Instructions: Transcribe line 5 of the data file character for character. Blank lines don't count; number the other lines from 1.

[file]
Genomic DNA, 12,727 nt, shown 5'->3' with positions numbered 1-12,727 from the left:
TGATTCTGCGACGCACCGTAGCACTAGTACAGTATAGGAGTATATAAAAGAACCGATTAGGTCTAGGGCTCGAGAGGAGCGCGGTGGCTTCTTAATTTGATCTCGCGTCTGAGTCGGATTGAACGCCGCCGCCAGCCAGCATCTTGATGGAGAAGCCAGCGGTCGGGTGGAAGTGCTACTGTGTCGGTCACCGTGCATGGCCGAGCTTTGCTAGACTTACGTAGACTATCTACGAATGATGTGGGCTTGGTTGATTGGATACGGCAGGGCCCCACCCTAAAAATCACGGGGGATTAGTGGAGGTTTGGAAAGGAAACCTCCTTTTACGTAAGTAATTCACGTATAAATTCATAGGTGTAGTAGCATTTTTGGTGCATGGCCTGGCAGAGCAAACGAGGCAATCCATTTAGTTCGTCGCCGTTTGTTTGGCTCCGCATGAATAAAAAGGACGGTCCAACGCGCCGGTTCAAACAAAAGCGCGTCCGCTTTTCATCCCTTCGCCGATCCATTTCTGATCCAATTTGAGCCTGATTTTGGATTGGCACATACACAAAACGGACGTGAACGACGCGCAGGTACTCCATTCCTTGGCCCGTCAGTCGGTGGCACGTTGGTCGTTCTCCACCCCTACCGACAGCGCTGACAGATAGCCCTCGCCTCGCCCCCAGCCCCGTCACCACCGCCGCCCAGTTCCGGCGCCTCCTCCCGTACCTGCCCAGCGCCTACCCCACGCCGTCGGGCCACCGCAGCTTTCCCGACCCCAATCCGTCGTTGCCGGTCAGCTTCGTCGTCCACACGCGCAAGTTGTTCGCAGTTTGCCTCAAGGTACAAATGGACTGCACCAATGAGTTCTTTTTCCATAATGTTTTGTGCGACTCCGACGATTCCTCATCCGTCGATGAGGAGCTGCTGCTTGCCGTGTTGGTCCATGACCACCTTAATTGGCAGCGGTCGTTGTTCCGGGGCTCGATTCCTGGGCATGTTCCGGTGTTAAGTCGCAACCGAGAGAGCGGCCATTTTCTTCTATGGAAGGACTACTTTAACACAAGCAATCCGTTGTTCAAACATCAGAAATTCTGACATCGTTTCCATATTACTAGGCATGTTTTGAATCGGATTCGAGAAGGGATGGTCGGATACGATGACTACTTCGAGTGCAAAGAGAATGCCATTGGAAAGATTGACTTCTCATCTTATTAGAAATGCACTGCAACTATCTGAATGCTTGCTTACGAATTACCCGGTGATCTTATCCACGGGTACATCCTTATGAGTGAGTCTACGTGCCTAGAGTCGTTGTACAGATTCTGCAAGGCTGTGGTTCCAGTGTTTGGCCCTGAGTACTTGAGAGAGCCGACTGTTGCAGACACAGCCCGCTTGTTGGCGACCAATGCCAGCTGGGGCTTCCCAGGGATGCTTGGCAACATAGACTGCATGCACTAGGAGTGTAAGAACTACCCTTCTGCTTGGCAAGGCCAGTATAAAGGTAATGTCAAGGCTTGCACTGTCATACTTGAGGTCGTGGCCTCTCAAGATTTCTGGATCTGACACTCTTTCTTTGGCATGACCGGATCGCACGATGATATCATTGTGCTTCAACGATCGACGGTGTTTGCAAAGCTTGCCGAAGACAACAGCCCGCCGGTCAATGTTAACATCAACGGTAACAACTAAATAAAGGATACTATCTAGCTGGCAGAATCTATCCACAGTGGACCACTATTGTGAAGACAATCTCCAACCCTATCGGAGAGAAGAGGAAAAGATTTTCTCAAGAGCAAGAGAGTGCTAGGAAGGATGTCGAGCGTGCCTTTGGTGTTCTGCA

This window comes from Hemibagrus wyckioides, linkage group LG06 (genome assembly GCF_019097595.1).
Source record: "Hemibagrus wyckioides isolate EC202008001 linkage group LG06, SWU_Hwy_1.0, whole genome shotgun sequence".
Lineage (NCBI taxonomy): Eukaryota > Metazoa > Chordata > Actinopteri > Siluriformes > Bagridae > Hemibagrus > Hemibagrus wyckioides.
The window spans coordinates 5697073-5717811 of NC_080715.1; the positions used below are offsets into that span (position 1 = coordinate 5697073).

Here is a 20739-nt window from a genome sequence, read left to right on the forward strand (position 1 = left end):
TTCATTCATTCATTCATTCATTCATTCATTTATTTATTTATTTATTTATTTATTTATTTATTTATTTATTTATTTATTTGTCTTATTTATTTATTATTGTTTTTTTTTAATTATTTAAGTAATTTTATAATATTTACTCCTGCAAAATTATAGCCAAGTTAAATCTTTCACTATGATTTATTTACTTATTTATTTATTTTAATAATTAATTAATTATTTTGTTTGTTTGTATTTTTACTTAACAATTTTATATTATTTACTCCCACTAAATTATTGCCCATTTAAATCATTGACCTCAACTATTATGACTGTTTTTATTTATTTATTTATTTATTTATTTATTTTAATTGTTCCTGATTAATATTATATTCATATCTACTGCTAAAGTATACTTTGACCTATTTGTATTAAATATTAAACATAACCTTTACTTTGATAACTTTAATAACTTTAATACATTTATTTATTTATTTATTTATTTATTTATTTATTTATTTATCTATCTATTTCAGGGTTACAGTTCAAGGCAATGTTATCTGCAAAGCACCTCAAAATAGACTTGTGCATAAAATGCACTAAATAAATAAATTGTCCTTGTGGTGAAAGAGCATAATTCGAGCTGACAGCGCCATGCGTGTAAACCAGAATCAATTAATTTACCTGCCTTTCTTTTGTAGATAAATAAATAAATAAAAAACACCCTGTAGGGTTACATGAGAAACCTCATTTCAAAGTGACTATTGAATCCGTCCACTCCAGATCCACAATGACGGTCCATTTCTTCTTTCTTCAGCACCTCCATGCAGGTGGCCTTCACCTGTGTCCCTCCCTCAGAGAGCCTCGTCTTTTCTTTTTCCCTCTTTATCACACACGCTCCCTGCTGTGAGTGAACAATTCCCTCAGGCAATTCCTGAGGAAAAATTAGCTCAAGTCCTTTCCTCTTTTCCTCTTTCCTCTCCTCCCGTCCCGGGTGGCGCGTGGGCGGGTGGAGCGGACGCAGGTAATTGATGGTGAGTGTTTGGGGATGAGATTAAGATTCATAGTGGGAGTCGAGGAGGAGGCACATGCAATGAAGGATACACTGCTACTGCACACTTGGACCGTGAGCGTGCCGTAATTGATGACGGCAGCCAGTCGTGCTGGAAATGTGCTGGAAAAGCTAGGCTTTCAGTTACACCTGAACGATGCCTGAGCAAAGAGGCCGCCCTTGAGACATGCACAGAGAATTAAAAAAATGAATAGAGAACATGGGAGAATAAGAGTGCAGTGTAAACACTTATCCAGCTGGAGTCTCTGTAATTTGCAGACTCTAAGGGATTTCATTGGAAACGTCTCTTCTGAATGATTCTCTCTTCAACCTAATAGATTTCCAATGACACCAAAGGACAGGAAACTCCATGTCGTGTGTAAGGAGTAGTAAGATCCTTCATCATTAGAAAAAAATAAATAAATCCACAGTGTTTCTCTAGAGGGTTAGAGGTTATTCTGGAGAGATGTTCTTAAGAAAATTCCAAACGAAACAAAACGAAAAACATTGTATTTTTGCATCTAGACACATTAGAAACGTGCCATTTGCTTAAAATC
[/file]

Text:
Lineage (NCBI taxonomy): Eukaryota > Metazoa > Chordata > Actinopteri > Siluriformes > Bagridae > Hemibagrus > Hemibagrus wyckioides.